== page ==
19 Apr 2019

Many Ottawa home owners are asking about neolith kitchen countertops. It’s a newer material that has many advantages and disadvantages we’ll examine here.

Choosing the right kitchen countertop material can be one of the most challenging parts of a kitchen renovation. With options such as quartz, concrete, marble, granite and laminate all possessing their own unique benefits, this step of the design process can often take some long consideration, and then reconsideration, for home designers and homeowners.

What are neolith kitchen countertops?

Neolith countertops are created by subjecting the materials required in its creation (clay, silica, mineral oxides, feldspar) to extreme heat and pressure until they form one solid piece. Known as sintering, this process allows solid materials to come together into one strong mass using high amounts of heat but stopping just short of melting or liquification. This process also allows neolith to offer some distinct advantages as a kitchen countertop once in its final form.

Is neolith the same as granite?

No. Neolith is a different material than granite and it also behaves differently when faced with stain causing foods like red wine. Specifically, neolith is waterproof and will not stain because it is not porous like granite and marble. As such, neolith does not require the periodic sealing that granite requires, and it also gives homeowners the peace of mind that they can have spills on their kitchen countertops and that these will wipe clean with a damp cloth. This difference gives neolith a distinct advantage over granite for kitchen applications because while sealing helps to preserve granite, it does not make it waterproof.

Neolith vs. quartz countertops

The main difference between neolith and quartz countertops is that neolith will not damage when exposed to hot cooking tools such as pots or pans placed onto the countertop. Because quartz is made using a resin, this material can experience damage if extreme heat comes into contact with the surface.

In addition, the color in a quartz countertop can possibly fade over time if exposed to the damaging UV rays of the sun. If your kitchen experiences a lot of natural light and sunshine, this may be a pivotal factor to weigh during your kitchen design.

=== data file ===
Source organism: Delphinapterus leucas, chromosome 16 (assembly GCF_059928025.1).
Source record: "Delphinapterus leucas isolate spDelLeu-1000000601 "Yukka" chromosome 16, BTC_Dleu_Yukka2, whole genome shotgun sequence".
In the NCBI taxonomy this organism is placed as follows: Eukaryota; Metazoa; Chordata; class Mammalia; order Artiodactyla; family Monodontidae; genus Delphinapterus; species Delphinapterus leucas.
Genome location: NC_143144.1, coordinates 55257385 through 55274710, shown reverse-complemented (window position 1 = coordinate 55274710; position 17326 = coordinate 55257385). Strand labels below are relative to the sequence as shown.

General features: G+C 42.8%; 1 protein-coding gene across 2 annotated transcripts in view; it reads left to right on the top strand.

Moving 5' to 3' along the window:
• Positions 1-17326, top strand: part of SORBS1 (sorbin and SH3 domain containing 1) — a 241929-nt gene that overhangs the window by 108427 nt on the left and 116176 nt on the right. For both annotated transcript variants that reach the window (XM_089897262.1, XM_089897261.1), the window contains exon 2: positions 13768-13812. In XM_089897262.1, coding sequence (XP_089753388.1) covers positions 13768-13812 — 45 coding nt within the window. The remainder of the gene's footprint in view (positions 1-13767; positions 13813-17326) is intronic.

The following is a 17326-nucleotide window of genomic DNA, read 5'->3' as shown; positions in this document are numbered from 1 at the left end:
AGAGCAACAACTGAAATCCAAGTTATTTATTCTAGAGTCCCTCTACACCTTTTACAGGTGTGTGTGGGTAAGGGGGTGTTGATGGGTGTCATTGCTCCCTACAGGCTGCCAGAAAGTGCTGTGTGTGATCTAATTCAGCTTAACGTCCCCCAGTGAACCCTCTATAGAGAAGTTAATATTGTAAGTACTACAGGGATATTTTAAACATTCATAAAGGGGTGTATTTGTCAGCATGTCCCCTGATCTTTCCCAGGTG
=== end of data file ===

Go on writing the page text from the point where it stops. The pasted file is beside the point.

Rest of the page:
Neolith countertops for outdoor kitchens

Due to the aforementioned ability of neolith to resist UV rays, it is a dependable choice for homeowners who are looking to create an outdoor kitchen with a countertop that will be exposed to long periods of sunshine. For winter climates such as Ottawa, neolith is also resistant to low temperatures and freezing and will maintain its look and durability throughout the winter. As such, it makes for a good choice for outdoor kitchens in residential and commercial applications.

Disadvantages of neolith kitchen countertops

While there are many advantages to neolith as a countertop material, there are also some key disadvantages to keep in mind before making your final kitchen countertop choice for your home renovation.

First, neolith makes for a difficult installation and may cost more to install due to the fact that the slab and edges are prone to damage prior to being secured.

In addition, overhangs for kitchen countertops made of 12mm thick neolith are capped at 6 inches. The material becomes vulnerable past this point. This is crucial information since overhangs are very popular in today’s kitchen renovations, especially for homeowners that are looking to make bar-top style choices where additional seating and stools can be placed under a large kitchen island overhang.  This is especially noteworthy since the average overhang for stool seating is at least 12 inches.